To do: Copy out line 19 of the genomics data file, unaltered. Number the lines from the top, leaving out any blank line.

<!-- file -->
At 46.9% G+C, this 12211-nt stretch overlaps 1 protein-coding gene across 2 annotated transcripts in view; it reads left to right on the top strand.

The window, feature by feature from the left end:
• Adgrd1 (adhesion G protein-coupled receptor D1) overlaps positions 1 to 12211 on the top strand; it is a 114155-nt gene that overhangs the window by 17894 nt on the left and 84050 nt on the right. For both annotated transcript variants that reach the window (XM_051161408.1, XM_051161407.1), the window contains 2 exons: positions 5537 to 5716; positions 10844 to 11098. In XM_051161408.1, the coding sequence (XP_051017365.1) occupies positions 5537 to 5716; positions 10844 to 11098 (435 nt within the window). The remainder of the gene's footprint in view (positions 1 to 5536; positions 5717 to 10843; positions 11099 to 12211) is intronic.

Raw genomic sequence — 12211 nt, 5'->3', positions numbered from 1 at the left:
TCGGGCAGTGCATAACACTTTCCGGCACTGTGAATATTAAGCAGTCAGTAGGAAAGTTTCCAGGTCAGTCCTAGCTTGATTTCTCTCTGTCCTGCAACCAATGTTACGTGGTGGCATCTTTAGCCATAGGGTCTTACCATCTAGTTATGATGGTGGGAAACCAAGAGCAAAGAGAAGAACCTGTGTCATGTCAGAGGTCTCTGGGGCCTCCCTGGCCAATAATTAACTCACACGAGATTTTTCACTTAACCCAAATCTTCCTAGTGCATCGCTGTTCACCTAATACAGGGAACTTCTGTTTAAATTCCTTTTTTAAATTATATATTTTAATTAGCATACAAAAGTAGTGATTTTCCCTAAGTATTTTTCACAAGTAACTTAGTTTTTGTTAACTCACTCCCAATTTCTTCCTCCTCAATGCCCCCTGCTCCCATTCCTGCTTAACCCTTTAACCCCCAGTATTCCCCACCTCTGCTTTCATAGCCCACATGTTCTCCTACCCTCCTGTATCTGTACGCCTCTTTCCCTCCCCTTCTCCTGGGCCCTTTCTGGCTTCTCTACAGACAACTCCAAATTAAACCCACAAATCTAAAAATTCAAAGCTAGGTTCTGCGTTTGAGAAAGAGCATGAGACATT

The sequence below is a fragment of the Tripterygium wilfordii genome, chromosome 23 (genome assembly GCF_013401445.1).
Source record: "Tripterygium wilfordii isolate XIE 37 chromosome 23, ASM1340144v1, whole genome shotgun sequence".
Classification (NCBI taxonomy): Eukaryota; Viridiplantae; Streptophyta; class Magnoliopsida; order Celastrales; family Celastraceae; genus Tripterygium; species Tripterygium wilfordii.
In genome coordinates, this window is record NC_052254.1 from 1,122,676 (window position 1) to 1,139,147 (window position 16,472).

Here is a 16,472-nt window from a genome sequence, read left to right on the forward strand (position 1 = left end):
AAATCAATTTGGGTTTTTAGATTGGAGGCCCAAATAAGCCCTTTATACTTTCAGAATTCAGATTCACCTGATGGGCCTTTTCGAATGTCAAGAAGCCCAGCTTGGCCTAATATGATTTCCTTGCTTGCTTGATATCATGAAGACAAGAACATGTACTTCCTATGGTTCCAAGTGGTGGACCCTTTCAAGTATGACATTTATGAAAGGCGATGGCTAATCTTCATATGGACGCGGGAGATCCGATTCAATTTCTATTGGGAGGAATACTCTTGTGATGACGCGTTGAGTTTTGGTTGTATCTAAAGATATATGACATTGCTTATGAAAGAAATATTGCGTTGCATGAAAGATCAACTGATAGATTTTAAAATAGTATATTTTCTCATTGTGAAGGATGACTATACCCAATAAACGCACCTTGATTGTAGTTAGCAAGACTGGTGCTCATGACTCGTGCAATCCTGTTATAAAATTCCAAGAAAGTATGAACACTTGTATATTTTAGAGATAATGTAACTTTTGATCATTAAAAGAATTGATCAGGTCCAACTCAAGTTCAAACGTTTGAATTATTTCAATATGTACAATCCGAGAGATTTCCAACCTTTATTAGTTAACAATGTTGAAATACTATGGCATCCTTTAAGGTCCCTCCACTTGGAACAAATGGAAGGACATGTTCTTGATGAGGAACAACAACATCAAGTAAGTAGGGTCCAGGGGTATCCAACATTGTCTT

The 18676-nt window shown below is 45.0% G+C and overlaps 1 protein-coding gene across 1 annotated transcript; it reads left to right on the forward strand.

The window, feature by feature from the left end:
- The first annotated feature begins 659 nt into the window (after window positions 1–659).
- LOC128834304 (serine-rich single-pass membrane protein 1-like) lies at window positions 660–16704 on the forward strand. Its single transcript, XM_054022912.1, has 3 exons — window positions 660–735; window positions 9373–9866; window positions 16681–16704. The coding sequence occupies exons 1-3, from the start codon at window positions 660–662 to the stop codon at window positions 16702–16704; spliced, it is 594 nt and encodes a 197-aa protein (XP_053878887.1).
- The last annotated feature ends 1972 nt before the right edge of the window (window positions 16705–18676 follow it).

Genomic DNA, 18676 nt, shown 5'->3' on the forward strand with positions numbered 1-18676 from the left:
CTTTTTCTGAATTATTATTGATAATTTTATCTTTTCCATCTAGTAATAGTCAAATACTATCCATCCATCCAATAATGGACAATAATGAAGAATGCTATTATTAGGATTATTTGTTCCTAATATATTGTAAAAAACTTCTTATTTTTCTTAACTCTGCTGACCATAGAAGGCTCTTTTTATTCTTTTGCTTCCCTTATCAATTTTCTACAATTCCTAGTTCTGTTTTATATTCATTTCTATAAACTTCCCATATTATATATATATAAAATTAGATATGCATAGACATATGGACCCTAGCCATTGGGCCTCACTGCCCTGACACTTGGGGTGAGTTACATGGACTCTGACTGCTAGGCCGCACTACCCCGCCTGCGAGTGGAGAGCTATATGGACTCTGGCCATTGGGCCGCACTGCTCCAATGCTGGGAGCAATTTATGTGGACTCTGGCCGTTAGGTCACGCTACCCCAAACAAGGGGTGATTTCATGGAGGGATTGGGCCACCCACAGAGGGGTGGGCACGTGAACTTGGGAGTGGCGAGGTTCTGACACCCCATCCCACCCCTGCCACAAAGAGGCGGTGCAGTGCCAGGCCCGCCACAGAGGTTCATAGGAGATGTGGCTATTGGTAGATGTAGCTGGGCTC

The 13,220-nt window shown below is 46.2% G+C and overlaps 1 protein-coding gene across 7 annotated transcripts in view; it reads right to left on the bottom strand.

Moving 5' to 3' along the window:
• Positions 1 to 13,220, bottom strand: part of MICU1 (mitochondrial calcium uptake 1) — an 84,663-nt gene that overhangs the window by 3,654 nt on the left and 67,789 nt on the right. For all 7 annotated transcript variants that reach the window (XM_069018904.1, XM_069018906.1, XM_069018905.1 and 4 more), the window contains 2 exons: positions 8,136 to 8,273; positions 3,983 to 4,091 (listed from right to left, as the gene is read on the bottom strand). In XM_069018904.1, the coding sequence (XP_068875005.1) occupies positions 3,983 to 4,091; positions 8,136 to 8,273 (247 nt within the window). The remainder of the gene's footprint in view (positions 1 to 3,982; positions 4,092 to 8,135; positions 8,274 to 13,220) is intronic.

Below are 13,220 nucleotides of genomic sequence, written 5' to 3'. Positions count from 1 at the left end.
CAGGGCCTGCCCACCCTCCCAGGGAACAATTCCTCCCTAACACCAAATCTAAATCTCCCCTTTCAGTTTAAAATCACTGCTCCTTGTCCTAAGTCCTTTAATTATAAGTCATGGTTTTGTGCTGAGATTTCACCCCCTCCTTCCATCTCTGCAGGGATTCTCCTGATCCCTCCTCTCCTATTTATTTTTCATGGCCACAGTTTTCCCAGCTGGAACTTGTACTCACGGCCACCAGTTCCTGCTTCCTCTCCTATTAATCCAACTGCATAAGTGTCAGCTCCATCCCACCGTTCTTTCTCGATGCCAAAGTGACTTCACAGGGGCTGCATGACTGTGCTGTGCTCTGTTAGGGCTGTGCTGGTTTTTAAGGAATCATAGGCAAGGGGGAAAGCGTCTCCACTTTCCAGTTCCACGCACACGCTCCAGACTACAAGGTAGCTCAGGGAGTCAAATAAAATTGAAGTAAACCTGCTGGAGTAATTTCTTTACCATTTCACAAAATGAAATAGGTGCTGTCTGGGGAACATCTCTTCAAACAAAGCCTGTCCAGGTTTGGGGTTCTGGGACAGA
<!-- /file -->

The 13,220-nt window shown below is 46.2% G+C and overlaps 1 protein-coding gene across 7 annotated transcripts in view; it reads right to left on the bottom strand.